Use the

Planning a Trip to Japan?

Share your travel photos with us by hashtagging your images with #visitjapanjp

Cycle Easy: Japan's best routes for casual cyclists

Japan has some of the best cycling routes for casual cyclists who want to add a bit of excitement to their trips. Bikes are easy to rent, the routes are well-prepared, and Japan's convenience stores and vending machines are waiting to support you on every stretch of your adventure. We picked two staple routes you can add to your next visit and asked people who have recently completed them for their tips and insider knowledge. Lia from Ryokan Wanderings answered our questions about the 70 km Shimanami Kaido going from Shikoku island to mainland Honshu. Then, Kyde and Eric spilled the beans about their recent cycle around Japan's largest lake, Lake Biwa.

Don't forget to read the first part of this cycling series where Shin, who cycled 19 000 km across Japan last year, told us about his favourite cycling areas and gave us some tips on how to prepare for a longer distance spin.

Shimanami Kaido

The Shimanami Kaido is a 70 km long scenic bike route that stretches across several smaller islands on the Seto Inland Sea. It's really easy to follow the main route as a blue line leads you from the start until the finish, also telling you how long you have left until the end (you can explore the islands a bit more if you want to). You can start in Imabari on Shikoku or in Onomichi. Both offer bicycle rentals and often you can rent a bike on one side and return it in the other town. If you are not an experienced cyclist, we recommend starting in Imabari to get more favourable winds and less steep climbs but both work well as starting points.


Here is what Lia told us about her recent adventure:

How difficult was it to cycle Shimanami Kaido?

Shimanami Kaido is a relatively easy cycle for individuals. The routes are clearly marked out with easy to difficult (longer) routes colour coded, and for the most part the route is flat and smooth until you go uphill to go over the suspension bridges.

Who would you recommend it to?

I think Shimanami Kaido can appeal to a range of ages and abilities, as you can take your time, stay overnight on the islands - if you get tired you can drop off your bike on the various islands and just take a ferry. We saw families, young children, elderly, every age group you can imagine cycling along the islands.

Is there anything you wish you knew before you attempted it?

If we were to do it again, I would give ourselves 2 nights to stay over (instead of the one) on different islands just so we could explore more, and really experience the islands and local life.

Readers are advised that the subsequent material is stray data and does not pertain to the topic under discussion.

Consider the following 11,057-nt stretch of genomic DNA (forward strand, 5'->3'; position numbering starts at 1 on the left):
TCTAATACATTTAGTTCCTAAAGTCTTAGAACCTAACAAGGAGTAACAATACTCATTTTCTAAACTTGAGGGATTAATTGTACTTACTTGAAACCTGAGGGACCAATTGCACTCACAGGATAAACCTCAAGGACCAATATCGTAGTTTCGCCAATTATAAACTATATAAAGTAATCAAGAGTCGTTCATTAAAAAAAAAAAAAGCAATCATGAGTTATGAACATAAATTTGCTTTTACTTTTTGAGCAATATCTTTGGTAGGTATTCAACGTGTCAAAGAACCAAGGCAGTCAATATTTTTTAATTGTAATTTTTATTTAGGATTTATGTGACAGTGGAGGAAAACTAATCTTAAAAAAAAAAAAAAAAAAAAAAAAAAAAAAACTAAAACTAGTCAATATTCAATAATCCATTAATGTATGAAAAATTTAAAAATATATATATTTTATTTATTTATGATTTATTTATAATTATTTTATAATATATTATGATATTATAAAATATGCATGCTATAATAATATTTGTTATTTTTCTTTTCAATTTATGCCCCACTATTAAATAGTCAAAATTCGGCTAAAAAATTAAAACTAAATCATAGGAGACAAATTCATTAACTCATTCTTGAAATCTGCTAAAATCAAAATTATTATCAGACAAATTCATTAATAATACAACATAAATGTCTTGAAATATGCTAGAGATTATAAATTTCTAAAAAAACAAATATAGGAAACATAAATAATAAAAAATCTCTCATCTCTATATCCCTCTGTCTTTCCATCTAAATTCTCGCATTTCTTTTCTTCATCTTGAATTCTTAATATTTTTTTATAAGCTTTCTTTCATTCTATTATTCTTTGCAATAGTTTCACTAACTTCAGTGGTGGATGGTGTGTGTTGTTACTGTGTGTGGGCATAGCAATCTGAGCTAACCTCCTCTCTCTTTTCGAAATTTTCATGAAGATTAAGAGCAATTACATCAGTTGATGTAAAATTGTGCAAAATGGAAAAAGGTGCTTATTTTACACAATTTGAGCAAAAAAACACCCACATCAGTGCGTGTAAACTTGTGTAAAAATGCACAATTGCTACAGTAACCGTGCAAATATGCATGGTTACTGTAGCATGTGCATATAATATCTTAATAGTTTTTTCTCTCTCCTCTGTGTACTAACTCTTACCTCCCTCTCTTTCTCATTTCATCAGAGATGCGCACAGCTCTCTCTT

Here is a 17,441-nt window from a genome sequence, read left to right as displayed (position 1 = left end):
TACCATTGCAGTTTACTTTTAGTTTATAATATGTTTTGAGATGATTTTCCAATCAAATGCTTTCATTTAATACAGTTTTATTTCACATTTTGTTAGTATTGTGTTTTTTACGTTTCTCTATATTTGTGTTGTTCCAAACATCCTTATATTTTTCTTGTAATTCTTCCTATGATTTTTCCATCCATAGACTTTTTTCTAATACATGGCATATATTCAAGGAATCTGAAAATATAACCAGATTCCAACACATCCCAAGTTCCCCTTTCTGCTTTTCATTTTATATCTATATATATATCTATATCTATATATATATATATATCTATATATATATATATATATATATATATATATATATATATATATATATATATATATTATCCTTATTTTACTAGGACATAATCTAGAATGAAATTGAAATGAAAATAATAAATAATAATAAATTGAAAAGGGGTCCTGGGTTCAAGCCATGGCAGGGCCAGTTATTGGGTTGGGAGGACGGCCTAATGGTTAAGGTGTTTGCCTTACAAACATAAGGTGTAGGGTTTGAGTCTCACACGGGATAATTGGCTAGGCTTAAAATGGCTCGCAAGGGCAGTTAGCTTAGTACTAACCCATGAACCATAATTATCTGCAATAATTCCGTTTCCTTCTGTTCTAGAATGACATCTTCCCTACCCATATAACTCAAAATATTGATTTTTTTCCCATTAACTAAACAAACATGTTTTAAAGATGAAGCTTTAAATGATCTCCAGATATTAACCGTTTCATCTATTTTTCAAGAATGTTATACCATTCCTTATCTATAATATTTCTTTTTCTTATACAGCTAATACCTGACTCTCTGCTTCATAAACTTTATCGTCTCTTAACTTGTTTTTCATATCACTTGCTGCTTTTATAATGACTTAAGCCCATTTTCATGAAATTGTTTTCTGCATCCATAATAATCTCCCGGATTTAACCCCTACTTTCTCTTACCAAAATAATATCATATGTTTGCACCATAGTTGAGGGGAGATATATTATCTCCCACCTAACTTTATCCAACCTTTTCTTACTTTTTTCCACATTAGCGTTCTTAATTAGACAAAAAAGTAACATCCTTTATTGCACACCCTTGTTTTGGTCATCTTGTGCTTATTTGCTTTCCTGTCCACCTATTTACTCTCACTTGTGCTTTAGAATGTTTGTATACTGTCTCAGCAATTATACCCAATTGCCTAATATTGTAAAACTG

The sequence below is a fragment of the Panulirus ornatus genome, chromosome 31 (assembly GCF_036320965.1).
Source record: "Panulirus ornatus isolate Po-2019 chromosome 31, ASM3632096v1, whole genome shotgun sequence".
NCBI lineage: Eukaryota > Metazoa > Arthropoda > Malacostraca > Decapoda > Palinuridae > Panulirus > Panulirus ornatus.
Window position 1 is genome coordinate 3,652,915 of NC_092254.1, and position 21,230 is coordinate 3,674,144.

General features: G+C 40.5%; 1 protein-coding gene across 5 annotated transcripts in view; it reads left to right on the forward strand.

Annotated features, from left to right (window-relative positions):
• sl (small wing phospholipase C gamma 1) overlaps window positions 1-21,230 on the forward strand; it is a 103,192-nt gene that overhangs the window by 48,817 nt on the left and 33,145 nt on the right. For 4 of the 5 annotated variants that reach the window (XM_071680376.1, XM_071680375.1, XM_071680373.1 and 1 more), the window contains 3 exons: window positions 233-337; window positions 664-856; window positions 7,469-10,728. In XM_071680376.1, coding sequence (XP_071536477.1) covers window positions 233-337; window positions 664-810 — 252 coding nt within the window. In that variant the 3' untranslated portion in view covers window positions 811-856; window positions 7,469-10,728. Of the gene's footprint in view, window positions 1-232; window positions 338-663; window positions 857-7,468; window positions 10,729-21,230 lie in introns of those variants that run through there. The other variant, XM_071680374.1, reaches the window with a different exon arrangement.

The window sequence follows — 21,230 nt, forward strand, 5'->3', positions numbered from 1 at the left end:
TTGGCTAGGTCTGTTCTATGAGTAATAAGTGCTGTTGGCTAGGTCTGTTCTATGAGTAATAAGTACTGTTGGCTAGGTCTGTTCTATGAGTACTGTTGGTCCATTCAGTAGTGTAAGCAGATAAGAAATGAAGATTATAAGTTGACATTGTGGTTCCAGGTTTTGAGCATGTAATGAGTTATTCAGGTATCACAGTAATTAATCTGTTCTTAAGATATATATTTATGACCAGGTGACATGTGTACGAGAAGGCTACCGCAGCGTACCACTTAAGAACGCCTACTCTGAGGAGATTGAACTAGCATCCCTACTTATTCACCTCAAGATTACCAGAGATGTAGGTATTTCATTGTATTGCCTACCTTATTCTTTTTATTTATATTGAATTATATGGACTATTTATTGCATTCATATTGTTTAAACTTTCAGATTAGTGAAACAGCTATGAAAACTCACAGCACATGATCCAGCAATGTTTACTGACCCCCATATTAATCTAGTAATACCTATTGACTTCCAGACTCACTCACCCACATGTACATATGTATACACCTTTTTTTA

Do you have any tips for first timers?

If you’re not a serious cyclist, wishing to do a roundtrip of the Shimanami Kaido in one day (which they do) - definitely give yourself one night to stay over on one of the islands, to give yourself and your bottom a breather.

Have you tried cycling anywhere else? Do you have any recommendations?

Yes,  we cycled the Kunisaki Peninsula and beyond in Oita Prefecture afterwards. Again, relatively flat and easy unless you do what we did and go over mountains… (that made it difficult)

You can read more about Lia's cycling adventures in Oita prefecture and her Shimanami Kaido cycle on her blog Ryokan Wanderings or take a look at her beautiful pictures on her Instagram.


Biwa-ichi is a more impressive route that runs around Lake Biwa and is approximately 200 km long!  It takes three or more days to complete it but it's a great opportunity to explore this beautiful area north of Kyoto. You can 'cheat' and shorten it by cycling across the Biwako Ohashi Bridge and not going around the South Basin to cycle 50 km less. If you are tight on time, you can easily rent a bike and just spend an afternoon taking in the views. You can find more information about the different routes available here.

We asked the YouTube couple Kyde and Eric about their impressive trip:


How did you prepare for cycling around Lake Biwa?

We didn't prepare much! Just did some google searches to find a popular route around the lake, and then found a wonder bike rental shop in the area to book the bikes. It was all super easy on their website. 

Do you have any tips for people who want to follow in your steps?

If it's your first time on a longer distance bike trip make sure you are riding high quality riding bikes set up properly for your size. It made the ride lots of fun and easier than we expected. 

Is there anything foreign visitors need to know before cycling in Japan?

Some areas of Japan require insurance for biking. It's cheap and can be arranged at some convenience stores easily. Look into it online before a trip, it could save you a huge headache. 


Have you tried cycling anywhere else? 

Nope, our trip around Lake Biwa was actually our first multi day bike trip. I haven't personally cycled it, but a bike trip around Hokkaido in the summer would be amazing as well. Hoping to do it someday.

You can watch videos from their Lake Biwa adventures on their YouTube channel here or follow them on Instagram

Read the first part of this cycling series, where Shin who cycled 19 000 km across Japan last year, told us about his favourite cycling areas and gave us some tips for beginner cyclists.



Please Choose Your Language

Browse the JNTO site in one of multiple languages